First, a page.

Sanitizing cow farts before they happen could slow climate change

Steaks are good, yes. So are burgers on the grill and a roast in the oven. Cows, though, aren't so great for the environment, an issue that must be addressed as the world becomes hotter and climate change becomes more rapid. It takes a lot of water to raise a cow, but that's arguably not humanity's biggest concern at the moment. It is farts...cow farts, to be specific. A cow's fart has a lot of methane, and methane is a big contributor toward a warmer planet.

Cow farts are laden with methane, a greenhouse gas that contributes to climate change by trapping heat in the atmosphere, causing a warmer planet. Last year, a study surfaced that claimed feeding dairy cows a particular supplement reduced their methane emission by 30-percent, something that was observed over the course of 12 weeks using Penn State's dairy barns.

The supplement is called 3NOP, which stands for 3-nitrooxypropanol, a methane inhibitor. The cows didn't produce any less milk or have any changes to the amount of food they ate, but did gain more weight than cows who didn't receive 3NOP. Why's the discovery such a big deal? According to the US Environmental Protection Agency, the methane emitted by cows and other livestock could be responsible for up to a quarter of the methane emissions produced in the U.S.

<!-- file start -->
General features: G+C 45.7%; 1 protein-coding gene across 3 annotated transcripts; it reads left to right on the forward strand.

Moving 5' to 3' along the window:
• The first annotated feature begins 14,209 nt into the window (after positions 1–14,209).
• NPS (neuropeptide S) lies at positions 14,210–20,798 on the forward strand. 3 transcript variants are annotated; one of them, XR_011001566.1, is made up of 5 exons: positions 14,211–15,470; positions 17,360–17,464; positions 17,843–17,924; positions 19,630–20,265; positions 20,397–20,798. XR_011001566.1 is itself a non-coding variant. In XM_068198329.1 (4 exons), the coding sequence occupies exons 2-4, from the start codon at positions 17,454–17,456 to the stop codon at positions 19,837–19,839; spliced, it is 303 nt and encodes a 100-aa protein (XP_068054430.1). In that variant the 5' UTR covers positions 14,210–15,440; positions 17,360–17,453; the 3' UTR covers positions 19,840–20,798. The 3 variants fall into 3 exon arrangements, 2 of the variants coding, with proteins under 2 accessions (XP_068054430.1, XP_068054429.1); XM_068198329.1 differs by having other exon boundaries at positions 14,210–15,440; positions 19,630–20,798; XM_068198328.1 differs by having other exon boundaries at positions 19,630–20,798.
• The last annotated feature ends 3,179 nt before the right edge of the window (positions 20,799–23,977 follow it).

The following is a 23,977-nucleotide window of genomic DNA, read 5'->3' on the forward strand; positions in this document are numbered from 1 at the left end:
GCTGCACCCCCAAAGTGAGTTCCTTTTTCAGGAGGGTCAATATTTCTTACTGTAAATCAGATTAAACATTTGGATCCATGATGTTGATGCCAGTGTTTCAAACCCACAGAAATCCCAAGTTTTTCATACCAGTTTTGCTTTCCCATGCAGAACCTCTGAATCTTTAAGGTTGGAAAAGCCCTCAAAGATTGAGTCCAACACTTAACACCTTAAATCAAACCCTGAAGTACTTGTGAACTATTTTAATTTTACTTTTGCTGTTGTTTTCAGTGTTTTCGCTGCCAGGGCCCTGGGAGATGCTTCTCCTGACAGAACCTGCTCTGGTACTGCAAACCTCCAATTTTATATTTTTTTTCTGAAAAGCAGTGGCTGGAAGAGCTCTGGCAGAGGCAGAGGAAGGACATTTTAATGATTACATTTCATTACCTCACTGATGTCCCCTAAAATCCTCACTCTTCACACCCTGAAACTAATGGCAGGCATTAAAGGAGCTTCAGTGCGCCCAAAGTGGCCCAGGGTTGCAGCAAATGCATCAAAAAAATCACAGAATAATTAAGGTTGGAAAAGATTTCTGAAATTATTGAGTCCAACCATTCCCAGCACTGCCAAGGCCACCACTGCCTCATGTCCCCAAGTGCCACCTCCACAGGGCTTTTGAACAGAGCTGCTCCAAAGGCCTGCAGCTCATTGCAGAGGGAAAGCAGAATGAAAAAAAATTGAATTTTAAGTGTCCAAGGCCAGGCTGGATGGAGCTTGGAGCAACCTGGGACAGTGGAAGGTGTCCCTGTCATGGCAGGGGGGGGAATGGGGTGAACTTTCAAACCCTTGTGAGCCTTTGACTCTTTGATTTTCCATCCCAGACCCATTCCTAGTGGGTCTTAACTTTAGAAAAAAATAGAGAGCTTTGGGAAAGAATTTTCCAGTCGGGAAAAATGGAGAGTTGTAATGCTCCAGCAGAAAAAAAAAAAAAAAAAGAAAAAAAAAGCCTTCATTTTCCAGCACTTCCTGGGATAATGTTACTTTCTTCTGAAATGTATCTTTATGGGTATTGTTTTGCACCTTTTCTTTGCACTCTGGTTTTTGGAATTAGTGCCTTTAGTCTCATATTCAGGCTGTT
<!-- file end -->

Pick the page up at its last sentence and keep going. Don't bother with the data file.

A newly published study in the Proceedings of the National Academy of Sciences details how 3NOP works — by targeting an enzyme called methyl-coenzyme M reductase, which is located in cows' rumens that ultimately cause the production of methane. The study says that, at least at this point, there's no signs that 3NOP inhibits anything but methanogens, and it doesn't have any negative effects on the cows. The inhibitor could potentially be used in other livestock with methane-producing rumen as well.